Leveraging Collaboration and Challenging Dominant Discourses: Editorial Remarks

Middle Grades Review, Dec 2017

Penny A Bishop, James F. Nagle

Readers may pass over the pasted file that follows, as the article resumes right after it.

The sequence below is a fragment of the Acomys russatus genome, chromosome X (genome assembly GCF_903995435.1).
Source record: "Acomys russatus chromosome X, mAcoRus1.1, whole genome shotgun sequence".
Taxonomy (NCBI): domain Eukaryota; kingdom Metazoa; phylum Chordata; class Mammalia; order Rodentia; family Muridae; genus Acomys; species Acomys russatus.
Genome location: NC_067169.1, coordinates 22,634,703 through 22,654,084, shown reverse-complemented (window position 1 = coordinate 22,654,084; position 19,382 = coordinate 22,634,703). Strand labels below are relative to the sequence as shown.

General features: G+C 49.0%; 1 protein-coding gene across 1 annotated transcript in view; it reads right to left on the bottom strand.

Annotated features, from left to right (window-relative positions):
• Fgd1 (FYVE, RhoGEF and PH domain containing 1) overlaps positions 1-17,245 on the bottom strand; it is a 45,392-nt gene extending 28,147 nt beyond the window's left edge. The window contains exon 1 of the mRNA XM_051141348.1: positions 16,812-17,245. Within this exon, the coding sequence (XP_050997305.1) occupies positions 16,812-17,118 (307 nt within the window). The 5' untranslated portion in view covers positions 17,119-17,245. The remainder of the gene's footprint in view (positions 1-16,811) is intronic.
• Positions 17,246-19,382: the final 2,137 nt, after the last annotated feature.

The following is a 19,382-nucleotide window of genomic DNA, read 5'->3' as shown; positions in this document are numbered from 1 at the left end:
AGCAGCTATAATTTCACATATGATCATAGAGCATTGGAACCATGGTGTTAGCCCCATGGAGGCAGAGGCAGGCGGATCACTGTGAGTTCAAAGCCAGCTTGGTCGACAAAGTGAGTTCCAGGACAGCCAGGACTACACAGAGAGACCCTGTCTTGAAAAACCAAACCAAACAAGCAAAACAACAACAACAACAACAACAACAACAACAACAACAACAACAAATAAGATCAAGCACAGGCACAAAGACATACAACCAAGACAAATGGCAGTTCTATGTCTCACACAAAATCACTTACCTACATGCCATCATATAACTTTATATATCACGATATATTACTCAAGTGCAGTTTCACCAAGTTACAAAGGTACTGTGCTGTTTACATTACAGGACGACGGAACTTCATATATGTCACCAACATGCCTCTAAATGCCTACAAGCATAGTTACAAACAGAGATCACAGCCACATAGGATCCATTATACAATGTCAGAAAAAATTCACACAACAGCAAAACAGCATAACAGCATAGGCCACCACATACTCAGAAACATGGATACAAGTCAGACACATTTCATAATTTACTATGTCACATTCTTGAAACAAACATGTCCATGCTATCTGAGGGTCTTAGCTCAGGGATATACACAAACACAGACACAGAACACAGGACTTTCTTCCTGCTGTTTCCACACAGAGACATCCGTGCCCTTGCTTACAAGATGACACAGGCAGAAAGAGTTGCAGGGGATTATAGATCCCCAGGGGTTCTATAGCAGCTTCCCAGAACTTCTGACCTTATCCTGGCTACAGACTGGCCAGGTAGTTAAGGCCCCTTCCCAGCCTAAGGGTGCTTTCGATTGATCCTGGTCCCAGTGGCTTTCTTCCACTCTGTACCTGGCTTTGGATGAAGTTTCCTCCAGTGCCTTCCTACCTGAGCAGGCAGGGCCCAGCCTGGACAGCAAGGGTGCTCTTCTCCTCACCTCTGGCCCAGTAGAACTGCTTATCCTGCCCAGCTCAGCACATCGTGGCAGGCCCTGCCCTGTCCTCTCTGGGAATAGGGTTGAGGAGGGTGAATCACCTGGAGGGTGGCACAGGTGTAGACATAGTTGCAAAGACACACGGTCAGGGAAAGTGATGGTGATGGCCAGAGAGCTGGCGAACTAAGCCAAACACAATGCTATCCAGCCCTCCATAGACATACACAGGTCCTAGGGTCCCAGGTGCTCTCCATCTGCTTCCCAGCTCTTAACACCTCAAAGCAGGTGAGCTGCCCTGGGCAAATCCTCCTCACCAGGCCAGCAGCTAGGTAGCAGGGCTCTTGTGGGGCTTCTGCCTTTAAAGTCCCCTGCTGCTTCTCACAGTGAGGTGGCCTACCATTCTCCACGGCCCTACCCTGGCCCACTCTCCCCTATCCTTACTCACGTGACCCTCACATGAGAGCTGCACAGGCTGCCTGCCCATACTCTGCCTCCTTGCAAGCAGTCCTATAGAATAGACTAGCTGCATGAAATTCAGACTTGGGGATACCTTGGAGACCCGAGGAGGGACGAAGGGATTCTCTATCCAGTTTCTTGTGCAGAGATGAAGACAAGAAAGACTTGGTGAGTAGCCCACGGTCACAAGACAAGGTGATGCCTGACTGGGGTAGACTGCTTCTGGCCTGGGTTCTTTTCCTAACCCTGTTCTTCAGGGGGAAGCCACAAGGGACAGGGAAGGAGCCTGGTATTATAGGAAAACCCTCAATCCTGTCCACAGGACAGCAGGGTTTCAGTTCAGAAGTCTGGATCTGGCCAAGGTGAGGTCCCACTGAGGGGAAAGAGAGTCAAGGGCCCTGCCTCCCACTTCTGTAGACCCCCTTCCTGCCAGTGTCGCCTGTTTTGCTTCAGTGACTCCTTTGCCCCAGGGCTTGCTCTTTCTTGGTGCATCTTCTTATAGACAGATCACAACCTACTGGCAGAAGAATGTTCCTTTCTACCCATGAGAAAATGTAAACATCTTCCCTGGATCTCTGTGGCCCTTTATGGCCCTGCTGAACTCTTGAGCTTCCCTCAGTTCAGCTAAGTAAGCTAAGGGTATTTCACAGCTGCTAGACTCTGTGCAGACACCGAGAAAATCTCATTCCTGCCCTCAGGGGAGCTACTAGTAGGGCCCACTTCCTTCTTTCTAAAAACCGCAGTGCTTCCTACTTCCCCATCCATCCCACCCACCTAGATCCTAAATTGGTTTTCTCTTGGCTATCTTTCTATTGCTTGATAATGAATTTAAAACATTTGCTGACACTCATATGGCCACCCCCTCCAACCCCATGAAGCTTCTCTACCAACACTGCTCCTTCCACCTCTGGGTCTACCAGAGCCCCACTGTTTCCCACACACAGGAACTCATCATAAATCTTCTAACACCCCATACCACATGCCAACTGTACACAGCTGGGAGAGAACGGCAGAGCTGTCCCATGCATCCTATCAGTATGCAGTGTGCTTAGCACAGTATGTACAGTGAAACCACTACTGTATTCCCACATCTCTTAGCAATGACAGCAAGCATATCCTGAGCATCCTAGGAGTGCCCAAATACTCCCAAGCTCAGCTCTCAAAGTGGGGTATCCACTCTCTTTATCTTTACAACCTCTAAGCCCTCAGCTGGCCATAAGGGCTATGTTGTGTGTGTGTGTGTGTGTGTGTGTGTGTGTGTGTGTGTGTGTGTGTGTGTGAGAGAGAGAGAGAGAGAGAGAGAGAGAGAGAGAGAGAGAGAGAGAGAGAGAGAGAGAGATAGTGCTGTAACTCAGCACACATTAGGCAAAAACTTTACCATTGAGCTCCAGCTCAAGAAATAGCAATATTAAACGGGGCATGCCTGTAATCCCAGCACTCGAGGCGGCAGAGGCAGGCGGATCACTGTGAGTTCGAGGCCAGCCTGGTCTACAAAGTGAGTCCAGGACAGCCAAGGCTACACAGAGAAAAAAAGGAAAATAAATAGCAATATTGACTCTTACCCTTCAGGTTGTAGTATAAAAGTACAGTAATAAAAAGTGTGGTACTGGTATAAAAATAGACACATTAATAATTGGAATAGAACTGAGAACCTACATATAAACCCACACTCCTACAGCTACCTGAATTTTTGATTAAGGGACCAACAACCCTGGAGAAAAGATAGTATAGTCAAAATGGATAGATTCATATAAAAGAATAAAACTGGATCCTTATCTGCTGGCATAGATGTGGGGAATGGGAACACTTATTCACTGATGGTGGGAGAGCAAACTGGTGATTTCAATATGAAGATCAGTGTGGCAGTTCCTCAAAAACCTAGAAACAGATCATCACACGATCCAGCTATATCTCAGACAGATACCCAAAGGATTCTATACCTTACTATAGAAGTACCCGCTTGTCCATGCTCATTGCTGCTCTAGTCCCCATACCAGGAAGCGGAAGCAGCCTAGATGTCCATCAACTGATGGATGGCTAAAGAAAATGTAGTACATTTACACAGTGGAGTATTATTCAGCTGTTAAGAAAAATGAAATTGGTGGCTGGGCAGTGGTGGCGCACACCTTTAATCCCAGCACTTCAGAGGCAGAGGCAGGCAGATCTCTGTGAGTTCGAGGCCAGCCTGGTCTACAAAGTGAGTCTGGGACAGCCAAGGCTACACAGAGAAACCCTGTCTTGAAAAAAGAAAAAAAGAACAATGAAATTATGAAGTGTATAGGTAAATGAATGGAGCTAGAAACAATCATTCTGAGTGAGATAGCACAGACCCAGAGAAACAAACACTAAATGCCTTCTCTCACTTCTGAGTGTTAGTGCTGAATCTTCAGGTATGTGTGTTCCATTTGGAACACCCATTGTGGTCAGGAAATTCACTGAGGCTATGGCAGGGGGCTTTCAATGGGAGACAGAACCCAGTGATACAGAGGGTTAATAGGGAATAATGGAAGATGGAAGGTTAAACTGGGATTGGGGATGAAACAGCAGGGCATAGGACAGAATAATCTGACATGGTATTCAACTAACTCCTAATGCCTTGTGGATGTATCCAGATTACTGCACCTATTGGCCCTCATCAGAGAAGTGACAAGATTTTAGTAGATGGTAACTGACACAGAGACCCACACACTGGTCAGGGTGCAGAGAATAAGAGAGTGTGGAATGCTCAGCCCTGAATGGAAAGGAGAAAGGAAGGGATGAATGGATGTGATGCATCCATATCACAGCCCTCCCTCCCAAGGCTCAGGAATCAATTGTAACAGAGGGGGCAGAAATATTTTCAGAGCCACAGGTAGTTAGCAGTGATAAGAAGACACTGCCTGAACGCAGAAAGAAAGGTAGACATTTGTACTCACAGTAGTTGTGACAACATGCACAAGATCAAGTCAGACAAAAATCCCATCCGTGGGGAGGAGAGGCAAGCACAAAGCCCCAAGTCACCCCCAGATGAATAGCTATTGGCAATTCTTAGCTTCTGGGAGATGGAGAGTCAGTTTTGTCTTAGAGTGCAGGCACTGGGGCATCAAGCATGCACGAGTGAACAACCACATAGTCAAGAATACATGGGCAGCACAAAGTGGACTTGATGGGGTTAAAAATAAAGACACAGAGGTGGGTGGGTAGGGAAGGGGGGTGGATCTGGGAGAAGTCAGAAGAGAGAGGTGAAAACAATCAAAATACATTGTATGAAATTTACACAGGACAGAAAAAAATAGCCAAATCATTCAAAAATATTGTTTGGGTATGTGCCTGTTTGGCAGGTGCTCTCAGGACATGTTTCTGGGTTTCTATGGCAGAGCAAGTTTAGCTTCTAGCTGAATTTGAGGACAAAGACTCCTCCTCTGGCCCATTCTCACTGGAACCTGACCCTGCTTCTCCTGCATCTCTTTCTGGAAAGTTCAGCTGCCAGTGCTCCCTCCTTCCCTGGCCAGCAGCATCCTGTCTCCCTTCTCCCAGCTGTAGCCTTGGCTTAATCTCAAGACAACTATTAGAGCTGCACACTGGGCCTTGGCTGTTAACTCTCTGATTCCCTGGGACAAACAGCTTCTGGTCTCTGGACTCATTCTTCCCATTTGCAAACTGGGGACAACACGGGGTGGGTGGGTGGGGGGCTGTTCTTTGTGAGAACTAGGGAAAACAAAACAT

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Leveraging Collaboration and Challenging Dominant Discourses: Editorial Remarks